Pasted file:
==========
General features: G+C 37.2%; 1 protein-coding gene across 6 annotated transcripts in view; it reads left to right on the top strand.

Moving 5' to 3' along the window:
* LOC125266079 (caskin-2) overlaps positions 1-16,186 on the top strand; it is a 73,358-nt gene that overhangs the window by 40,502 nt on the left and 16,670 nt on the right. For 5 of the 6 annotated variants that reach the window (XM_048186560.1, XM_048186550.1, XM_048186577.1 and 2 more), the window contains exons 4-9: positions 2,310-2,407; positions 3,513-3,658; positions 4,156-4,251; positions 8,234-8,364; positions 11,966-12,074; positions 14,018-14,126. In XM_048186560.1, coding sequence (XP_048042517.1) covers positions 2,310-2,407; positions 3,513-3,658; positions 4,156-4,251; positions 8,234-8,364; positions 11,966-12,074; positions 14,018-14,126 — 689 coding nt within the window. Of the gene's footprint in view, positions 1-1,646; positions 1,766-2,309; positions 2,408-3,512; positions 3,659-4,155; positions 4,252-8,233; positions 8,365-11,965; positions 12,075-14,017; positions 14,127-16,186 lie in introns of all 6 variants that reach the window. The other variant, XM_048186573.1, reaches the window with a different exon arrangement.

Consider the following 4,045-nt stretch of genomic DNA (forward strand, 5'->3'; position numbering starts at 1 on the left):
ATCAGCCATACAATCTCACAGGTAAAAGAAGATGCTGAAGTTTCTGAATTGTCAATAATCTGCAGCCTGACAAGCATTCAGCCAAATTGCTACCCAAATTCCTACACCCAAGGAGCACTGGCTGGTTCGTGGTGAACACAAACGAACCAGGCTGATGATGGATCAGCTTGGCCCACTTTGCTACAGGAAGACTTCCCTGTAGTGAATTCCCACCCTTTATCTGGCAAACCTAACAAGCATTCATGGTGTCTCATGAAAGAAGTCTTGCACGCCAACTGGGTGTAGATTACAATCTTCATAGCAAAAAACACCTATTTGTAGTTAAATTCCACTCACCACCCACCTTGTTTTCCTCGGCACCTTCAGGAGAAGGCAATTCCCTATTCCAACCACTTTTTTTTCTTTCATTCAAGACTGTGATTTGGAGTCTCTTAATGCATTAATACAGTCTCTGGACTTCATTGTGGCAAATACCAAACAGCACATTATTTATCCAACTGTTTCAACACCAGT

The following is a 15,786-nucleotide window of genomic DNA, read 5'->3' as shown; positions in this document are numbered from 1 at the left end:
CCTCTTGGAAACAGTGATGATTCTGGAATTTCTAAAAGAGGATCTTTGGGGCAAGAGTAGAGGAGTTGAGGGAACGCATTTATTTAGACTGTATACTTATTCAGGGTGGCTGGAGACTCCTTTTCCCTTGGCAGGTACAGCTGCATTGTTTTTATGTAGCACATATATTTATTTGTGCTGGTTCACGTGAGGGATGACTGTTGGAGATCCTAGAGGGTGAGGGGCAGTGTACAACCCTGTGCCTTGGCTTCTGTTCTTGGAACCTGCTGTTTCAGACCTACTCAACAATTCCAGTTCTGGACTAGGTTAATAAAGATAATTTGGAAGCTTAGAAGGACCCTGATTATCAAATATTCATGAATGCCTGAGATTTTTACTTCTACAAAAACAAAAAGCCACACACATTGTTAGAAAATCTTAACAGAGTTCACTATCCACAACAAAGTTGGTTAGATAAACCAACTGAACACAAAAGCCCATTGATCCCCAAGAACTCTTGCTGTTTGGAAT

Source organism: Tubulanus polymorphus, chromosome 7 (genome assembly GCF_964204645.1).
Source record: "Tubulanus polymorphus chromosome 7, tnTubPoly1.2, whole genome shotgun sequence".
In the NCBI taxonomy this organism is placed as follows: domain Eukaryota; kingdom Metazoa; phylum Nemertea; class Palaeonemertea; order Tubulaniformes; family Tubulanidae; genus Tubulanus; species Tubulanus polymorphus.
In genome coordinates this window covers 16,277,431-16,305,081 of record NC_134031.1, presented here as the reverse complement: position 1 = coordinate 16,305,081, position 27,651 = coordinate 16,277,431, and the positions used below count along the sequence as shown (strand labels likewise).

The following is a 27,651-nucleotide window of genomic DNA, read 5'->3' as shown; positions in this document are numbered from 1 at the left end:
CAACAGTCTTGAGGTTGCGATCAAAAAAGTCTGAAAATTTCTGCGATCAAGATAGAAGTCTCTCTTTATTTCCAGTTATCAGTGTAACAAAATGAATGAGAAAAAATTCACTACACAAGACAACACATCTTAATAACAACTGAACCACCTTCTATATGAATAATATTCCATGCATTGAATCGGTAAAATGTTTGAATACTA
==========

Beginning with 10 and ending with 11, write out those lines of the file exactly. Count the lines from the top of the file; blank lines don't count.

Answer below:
In the NCBI taxonomy this organism is placed as follows: domain Eukaryota; kingdom Metazoa; phylum Nemertea; class Palaeonemertea; order Tubulaniformes; family Tubulanidae; genus Tubulanus; species Tubulanus polymorphus.
In genome coordinates this window covers 16,277,431-16,305,081 of record NC_134031.1, presented here as the reverse complement: position 1 = coordinate 16,305,081, position 27,651 = coordinate 16,277,431, and the positions used below count along the sequence as shown (strand labels likewise).